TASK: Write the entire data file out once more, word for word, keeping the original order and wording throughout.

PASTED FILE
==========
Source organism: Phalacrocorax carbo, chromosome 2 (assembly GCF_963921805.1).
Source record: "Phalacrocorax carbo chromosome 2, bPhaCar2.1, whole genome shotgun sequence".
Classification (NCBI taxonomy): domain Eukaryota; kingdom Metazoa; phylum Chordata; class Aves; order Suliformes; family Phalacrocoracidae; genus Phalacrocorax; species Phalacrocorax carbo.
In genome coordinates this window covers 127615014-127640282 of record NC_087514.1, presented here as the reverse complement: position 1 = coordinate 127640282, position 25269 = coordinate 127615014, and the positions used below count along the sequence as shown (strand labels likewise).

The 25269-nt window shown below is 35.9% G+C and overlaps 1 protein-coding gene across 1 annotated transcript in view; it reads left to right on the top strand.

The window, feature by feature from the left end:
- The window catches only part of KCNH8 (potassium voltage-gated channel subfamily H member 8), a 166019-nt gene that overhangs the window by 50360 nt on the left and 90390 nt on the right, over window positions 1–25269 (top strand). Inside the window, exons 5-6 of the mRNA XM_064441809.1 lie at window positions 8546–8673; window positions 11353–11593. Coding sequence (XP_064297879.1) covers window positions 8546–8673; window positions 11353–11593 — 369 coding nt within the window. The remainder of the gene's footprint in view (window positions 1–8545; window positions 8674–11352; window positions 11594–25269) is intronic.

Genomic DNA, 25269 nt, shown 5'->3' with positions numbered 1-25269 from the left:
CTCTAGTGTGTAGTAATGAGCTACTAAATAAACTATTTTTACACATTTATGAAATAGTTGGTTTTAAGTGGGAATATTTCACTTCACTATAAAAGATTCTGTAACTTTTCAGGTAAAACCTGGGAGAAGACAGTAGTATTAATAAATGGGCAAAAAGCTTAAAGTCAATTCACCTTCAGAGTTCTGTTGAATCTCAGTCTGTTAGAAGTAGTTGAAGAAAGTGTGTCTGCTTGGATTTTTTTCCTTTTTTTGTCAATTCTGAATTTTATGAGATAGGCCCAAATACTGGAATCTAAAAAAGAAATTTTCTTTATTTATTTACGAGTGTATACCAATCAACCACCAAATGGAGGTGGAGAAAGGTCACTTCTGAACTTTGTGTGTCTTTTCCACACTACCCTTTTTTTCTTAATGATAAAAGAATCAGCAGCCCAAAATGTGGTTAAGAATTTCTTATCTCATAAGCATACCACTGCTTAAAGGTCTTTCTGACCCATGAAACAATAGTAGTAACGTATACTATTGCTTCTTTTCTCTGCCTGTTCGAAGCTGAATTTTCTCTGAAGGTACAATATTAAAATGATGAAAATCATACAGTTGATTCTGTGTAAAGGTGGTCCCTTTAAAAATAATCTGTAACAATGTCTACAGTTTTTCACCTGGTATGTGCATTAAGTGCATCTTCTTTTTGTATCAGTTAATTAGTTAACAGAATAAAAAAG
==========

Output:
Source organism: Phalacrocorax carbo, chromosome 2 (assembly GCF_963921805.1).
Source record: "Phalacrocorax carbo chromosome 2, bPhaCar2.1, whole genome shotgun sequence".
Classification (NCBI taxonomy): domain Eukaryota; kingdom Metazoa; phylum Chordata; class Aves; order Suliformes; family Phalacrocoracidae; genus Phalacrocorax; species Phalacrocorax carbo.
In genome coordinates this window covers 127615014-127640282 of record NC_087514.1, presented here as the reverse complement: position 1 = coordinate 127640282, position 25269 = coordinate 127615014, and the positions used below count along the sequence as shown (strand labels likewise).

The 25269-nt window shown below is 35.9% G+C and overlaps 1 protein-coding gene across 1 annotated transcript in view; it reads left to right on the top strand.

The window, feature by feature from the left end:
- The window catches only part of KCNH8 (potassium voltage-gated channel subfamily H member 8), a 166019-nt gene that overhangs the window by 50360 nt on the left and 90390 nt on the right, over window positions 1–25269 (top strand). Inside the window, exons 5-6 of the mRNA XM_064441809.1 lie at window positions 8546–8673; window positions 11353–11593. Coding sequence (XP_064297879.1) covers window positions 8546–8673; window positions 11353–11593 — 369 coding nt within the window. The remainder of the gene's footprint in view (window positions 1–8545; window positions 8674–11352; window positions 11594–25269) is intronic.

Genomic DNA, 25269 nt, shown 5'->3' with positions numbered 1-25269 from the left:
CTCTAGTGTGTAGTAATGAGCTACTAAATAAACTATTTTTACACATTTATGAAATAGTTGGTTTTAAGTGGGAATATTTCACTTCACTATAAAAGATTCTGTAACTTTTCAGGTAAAACCTGGGAGAAGACAGTAGTATTAATAAATGGGCAAAAAGCTTAAAGTCAATTCACCTTCAGAGTTCTGTTGAATCTCAGTCTGTTAGAAGTAGTTGAAGAAAGTGTGTCTGCTTGGATTTTTTTCCTTTTTTTGTCAATTCTGAATTTTATGAGATAGGCCCAAATACTGGAATCTAAAAAAGAAATTTTCTTTATTTATTTACGAGTGTATACCAATCAACCACCAAATGGAGGTGGAGAAAGGTCACTTCTGAACTTTGTGTGTCTTTTCCACACTACCCTTTTTTTCTTAATGATAAAAGAATCAGCAGCCCAAAATGTGGTTAAGAATTTCTTATCTCATAAGCATACCACTGCTTAAAGGTCTTTCTGACCCATGAAACAATAGTAGTAACGTATACTATTGCTTCTTTTCTCTGCCTGTTCGAAGCTGAATTTTCTCTGAAGGTACAATATTAAAATGATGAAAATCATACAGTTGATTCTGTGTAAAGGTGGTCCCTTTAAAAATAATCTGTAACAATGTCTACAGTTTTTCACCTGGTATGTGCATTAAGTGCATCTTCTTTTTGTATCAGTTAATTAGTTAACAGAATAAAAAAG